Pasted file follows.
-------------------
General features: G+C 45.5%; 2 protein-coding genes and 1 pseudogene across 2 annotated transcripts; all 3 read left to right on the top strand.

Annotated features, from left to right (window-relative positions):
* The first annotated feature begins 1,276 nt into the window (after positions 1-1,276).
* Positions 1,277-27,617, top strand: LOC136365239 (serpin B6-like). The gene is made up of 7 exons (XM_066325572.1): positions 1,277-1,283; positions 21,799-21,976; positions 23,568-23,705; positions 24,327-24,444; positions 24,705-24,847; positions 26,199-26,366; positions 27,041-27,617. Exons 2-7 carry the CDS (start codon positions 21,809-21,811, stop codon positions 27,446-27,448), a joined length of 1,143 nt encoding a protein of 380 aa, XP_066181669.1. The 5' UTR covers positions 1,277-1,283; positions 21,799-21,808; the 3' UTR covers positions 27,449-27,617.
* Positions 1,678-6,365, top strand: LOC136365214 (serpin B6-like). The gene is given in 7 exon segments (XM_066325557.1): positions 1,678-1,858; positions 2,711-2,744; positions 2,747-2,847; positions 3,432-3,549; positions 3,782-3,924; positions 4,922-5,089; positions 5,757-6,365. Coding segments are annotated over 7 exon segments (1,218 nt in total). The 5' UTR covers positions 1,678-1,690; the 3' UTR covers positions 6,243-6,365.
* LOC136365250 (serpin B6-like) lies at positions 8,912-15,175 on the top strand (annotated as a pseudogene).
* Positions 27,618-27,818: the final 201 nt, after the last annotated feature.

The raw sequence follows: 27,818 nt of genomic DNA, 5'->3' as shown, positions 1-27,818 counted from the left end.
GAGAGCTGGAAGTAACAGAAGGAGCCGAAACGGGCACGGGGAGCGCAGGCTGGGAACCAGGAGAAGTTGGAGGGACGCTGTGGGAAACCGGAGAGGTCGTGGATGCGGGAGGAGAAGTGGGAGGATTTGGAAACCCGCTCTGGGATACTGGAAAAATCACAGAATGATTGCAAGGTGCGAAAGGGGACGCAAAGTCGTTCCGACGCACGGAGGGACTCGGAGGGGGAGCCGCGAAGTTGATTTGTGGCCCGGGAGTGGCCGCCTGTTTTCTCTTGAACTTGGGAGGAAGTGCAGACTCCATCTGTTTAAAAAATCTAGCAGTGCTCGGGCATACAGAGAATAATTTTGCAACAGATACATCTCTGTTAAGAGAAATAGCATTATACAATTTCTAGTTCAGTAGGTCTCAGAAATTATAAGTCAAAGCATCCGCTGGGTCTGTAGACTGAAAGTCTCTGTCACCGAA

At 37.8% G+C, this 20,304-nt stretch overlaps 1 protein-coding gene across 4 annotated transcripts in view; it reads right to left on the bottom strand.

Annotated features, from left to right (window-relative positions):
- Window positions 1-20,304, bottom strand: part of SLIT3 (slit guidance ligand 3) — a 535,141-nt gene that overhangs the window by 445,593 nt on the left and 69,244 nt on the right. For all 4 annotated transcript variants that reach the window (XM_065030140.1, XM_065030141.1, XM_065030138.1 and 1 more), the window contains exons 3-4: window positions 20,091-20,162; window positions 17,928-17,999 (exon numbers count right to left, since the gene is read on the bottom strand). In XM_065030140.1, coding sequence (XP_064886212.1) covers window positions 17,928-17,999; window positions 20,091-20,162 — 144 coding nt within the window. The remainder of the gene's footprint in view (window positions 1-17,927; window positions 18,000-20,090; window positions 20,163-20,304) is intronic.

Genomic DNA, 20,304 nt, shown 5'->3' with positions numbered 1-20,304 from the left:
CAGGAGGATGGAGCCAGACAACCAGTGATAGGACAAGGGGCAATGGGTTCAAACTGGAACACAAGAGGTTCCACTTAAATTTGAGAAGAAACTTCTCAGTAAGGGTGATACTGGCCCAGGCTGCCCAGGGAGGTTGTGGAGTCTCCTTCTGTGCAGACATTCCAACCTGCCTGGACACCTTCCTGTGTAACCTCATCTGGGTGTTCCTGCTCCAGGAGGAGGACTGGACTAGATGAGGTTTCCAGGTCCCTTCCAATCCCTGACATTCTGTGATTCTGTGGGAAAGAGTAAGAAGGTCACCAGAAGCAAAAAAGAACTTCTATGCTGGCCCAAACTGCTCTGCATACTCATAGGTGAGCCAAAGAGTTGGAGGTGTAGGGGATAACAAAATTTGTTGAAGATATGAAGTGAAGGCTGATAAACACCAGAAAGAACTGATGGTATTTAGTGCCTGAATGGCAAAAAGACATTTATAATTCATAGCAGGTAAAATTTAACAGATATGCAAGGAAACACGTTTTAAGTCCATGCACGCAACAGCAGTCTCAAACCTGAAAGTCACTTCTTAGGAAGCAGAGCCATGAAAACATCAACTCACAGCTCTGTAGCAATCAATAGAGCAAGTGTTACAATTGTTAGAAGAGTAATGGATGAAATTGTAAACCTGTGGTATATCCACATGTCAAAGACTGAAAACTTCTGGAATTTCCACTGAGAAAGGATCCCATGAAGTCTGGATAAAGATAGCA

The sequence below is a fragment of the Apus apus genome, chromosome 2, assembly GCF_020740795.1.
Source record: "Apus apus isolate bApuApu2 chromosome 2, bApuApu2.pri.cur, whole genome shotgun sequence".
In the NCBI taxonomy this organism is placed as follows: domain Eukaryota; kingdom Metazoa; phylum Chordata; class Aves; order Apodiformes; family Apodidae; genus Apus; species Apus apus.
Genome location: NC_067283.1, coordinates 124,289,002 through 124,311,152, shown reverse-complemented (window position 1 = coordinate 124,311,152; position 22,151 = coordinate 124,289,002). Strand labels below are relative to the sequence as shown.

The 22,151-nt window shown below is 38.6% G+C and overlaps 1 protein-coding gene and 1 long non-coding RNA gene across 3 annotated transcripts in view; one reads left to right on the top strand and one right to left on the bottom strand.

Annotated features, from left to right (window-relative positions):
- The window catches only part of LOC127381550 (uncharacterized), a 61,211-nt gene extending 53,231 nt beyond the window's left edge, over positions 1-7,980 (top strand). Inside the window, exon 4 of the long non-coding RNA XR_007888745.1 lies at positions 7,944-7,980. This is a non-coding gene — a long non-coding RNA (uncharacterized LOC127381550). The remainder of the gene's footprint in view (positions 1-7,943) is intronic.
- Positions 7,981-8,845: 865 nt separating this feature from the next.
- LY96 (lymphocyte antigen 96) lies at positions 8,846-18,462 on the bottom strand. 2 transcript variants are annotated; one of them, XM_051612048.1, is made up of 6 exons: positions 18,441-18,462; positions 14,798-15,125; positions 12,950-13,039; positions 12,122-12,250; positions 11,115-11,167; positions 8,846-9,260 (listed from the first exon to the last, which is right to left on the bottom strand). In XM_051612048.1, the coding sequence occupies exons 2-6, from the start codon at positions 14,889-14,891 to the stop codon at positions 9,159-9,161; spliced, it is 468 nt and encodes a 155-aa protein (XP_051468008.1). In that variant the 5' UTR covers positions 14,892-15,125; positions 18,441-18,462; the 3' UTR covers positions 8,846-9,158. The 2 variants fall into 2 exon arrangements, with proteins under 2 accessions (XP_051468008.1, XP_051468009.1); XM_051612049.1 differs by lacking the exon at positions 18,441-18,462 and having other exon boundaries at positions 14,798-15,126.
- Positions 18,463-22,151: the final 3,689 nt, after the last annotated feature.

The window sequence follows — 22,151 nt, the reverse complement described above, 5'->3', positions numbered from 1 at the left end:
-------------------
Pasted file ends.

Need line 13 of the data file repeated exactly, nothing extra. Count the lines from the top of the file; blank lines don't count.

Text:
Genomic DNA, 20,304 nt, shown 5'->3' with positions numbered 1-20,304 from the left: